Use an ‘accuracy statement’ to sniff out applicants’ lies — Business Management Daily: Free Reports on Human Resources, Employment Law, Office Management, Office Communication, Office Technology and Small Business Tax Business Management Daily
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Use an ‘accuracy statement’ to sniff out applicants’ lies

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in Employment Law,Firing,Human Resources

Issue: Creating a legal basis to reject (or fire) people who lie on their job applications.

Benefit: Providing a "statement of accuracy" on applications gives you strong legal standing against applicant fibbers.

Action: Include such statements in applications, then make all job candidates fill out applications.

If your organization's job application doesn't include a "statement of accuracy," add one fast. In signing such statements, applicants promise that they've given complete and accurate answers. Such statements provide a legal basis for refusing to hire people who lie on their applications, or even firing employees if you discover their lies later.

One possible snag: What about applicants who submit only rÈsumÈs, not applications? Solution: Require all job candidates to fill out applications. Plus, as the company correctly did in the following case, include language in your employee handbook that threatens discipline (up to termination) for providing false statements in personnel documents, timecards, etc.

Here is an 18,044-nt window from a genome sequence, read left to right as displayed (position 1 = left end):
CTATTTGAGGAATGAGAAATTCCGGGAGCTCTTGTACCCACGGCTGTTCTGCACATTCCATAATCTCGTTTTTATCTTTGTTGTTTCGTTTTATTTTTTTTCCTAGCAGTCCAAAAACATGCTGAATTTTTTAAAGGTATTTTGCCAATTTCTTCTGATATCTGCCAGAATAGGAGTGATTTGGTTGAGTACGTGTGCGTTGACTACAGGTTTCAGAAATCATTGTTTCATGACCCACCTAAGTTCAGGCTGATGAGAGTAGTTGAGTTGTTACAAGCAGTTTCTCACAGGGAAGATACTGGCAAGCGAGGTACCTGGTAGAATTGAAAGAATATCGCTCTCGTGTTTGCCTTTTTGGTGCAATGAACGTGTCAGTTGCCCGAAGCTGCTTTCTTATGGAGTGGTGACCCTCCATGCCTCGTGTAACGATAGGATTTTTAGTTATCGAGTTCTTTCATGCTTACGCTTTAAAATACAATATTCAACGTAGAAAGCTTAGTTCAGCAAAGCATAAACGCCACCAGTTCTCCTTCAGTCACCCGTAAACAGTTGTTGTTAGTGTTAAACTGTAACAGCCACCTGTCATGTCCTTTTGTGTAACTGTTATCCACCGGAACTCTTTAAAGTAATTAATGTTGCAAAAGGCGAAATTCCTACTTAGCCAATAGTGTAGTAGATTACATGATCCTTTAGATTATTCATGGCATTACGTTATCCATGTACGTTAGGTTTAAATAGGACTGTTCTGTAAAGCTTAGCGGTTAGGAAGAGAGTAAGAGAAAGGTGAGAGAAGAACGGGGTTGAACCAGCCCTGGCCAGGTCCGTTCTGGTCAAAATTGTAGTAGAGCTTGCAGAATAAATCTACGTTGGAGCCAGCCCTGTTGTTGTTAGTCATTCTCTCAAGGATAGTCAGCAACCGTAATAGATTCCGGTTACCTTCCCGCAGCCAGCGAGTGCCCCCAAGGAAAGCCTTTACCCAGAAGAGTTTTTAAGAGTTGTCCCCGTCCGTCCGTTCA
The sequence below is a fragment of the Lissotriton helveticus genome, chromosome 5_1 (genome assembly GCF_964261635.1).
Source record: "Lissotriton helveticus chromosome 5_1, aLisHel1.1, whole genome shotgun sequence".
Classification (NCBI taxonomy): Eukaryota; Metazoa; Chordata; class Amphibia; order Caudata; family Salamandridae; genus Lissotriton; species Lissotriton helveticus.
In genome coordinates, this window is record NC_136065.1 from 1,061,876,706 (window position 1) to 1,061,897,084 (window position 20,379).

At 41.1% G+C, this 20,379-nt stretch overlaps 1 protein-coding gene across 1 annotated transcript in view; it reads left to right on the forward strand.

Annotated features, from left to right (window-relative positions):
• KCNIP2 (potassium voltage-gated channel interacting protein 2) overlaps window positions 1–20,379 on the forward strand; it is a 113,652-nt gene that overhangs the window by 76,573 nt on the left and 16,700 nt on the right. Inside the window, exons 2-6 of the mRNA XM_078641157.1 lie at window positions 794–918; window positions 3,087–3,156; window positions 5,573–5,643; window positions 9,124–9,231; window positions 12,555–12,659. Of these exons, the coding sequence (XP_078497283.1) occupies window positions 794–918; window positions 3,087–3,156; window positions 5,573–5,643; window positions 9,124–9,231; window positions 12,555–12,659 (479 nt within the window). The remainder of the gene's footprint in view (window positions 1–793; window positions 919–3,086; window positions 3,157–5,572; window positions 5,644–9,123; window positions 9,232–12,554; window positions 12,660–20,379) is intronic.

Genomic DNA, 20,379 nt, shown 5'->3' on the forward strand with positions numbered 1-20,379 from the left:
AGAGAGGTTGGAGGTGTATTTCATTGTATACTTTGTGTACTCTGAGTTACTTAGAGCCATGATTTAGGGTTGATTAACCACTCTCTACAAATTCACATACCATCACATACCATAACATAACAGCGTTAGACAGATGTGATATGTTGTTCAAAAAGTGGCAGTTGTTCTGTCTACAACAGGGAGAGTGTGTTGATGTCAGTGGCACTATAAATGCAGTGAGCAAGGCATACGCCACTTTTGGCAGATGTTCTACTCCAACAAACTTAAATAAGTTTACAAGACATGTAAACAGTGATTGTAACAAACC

Recent case: To secure a job offer, Kevin Carter filled out a questionnaire that asked about his prior work injuries. It also required him to certify that the answers were complete and true. Carter disclosed having back trouble but didn't mention a prior back injury and treatment. In fact, he was still collecting workers' comp benefits for the injury.

When Carter told his new supervisor that he injured his back at a client's site, he filed a workers' comp claim. He sought treatment at the same doctor, who told the company that Carter had re-aggravated a prior injury. The company fired Carter for failing to disclose his earlier injury. Carter sued, calling the firing retaliation for his workers' comp claim. But a federal appeals court tossed out the case, saying his dishonest answers on the application violated the accuracy statements. (Carter v. Tennant Co., No. 03-2791, 7th Cir., 2004)

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